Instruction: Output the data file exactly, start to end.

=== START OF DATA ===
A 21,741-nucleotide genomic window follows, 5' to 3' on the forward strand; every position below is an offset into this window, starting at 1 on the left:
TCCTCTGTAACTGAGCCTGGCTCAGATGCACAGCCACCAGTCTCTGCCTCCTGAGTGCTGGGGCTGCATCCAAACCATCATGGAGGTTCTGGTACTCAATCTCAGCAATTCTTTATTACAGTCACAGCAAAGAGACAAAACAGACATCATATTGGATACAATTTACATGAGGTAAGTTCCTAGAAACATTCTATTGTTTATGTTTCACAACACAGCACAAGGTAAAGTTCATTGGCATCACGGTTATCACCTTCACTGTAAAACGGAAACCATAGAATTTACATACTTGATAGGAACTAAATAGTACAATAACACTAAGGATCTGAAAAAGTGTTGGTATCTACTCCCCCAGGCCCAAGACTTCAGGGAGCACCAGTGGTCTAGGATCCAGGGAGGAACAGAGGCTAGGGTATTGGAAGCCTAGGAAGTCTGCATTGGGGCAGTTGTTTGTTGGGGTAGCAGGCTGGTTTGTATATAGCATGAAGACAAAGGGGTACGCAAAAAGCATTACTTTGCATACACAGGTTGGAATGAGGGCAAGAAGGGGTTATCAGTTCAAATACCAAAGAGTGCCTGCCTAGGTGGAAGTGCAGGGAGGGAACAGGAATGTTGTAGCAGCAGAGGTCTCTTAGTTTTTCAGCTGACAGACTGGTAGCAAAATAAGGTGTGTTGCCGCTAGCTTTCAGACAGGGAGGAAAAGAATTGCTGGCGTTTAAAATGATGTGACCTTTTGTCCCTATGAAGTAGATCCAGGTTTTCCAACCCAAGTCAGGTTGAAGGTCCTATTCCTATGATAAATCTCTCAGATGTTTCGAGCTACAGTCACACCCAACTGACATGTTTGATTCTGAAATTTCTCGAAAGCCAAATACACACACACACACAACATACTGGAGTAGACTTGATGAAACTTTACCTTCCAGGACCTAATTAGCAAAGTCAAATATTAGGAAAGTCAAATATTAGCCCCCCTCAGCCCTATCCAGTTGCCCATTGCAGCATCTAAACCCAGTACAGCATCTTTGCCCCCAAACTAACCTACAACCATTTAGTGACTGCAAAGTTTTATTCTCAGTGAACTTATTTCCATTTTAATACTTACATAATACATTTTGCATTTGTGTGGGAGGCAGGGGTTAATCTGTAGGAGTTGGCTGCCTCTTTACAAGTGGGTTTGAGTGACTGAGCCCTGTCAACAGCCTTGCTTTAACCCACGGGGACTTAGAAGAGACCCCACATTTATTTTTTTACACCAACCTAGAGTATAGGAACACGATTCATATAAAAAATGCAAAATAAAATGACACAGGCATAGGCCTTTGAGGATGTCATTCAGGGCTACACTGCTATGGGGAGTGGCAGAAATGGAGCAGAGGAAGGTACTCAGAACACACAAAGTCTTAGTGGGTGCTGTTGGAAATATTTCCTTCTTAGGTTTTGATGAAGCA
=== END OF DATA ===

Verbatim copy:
A 21,741-nucleotide genomic window follows, 5' to 3' on the forward strand; every position below is an offset into this window, starting at 1 on the left:
TCCTCTGTAACTGAGCCTGGCTCAGATGCACAGCCACCAGTCTCTGCCTCCTGAGTGCTGGGGCTGCATCCAAACCATCATGGAGGTTCTGGTACTCAATCTCAGCAATTCTTTATTACAGTCACAGCAAAGAGACAAAACAGACATCATATTGGATACAATTTACATGAGGTAAGTTCCTAGAAACATTCTATTGTTTATGTTTCACAACACAGCACAAGGTAAAGTTCATTGGCATCACGGTTATCACCTTCACTGTAAAACGGAAACCATAGAATTTACATACTTGATAGGAACTAAATAGTACAATAACACTAAGGATCTGAAAAAGTGTTGGTATCTACTCCCCCAGGCCCAAGACTTCAGGGAGCACCAGTGGTCTAGGATCCAGGGAGGAACAGAGGCTAGGGTATTGGAAGCCTAGGAAGTCTGCATTGGGGCAGTTGTTTGTTGGGGTAGCAGGCTGGTTTGTATATAGCATGAAGACAAAGGGGTACGCAAAAAGCATTACTTTGCATACACAGGTTGGAATGAGGGCAAGAAGGGGTTATCAGTTCAAATACCAAAGAGTGCCTGCCTAGGTGGAAGTGCAGGGAGGGAACAGGAATGTTGTAGCAGCAGAGGTCTCTTAGTTTTTCAGCTGACAGACTGGTAGCAAAATAAGGTGTGTTGCCGCTAGCTTTCAGACAGGGAGGAAAAGAATTGCTGGCGTTTAAAATGATGTGACCTTTTGTCCCTATGAAGTAGATCCAGGTTTTCCAACCCAAGTCAGGTTGAAGGTCCTATTCCTATGATAAATCTCTCAGATGTTTCGAGCTACAGTCACACCCAACTGACATGTTTGATTCTGAAATTTCTCGAAAGCCAAATACACACACACACACAACATACTGGAGTAGACTTGATGAAACTTTACCTTCCAGGACCTAATTAGCAAAGTCAAATATTAGGAAAGTCAAATATTAGCCCCCCTCAGCCCTATCCAGTTGCCCATTGCAGCATCTAAACCCAGTACAGCATCTTTGCCCCCAAACTAACCTACAACCATTTAGTGACTGCAAAGTTTTATTCTCAGTGAACTTATTTCCATTTTAATACTTACATAATACATTTTGCATTTGTGTGGGAGGCAGGGGTTAATCTGTAGGAGTTGGCTGCCTCTTTACAAGTGGGTTTGAGTGACTGAGCCCTGTCAACAGCCTTGCTTTAACCCACGGGGACTTAGAAGAGACCCCACATTTATTTTTTTACACCAACCTAGAGTATAGGAACACGATTCATATAAAAAATGCAAAATAAAATGACACAGGCATAGGCCTTTGAGGATGTCATTCAGGGCTACACTGCTATGGGGAGTGGCAGAAATGGAGCAGAGGAAGGTACTCAGAACACACAAAGTCTTAGTGGGTGCTGTTGGAAATATTTCCTTCTTAGGTTTTGATGAAGCA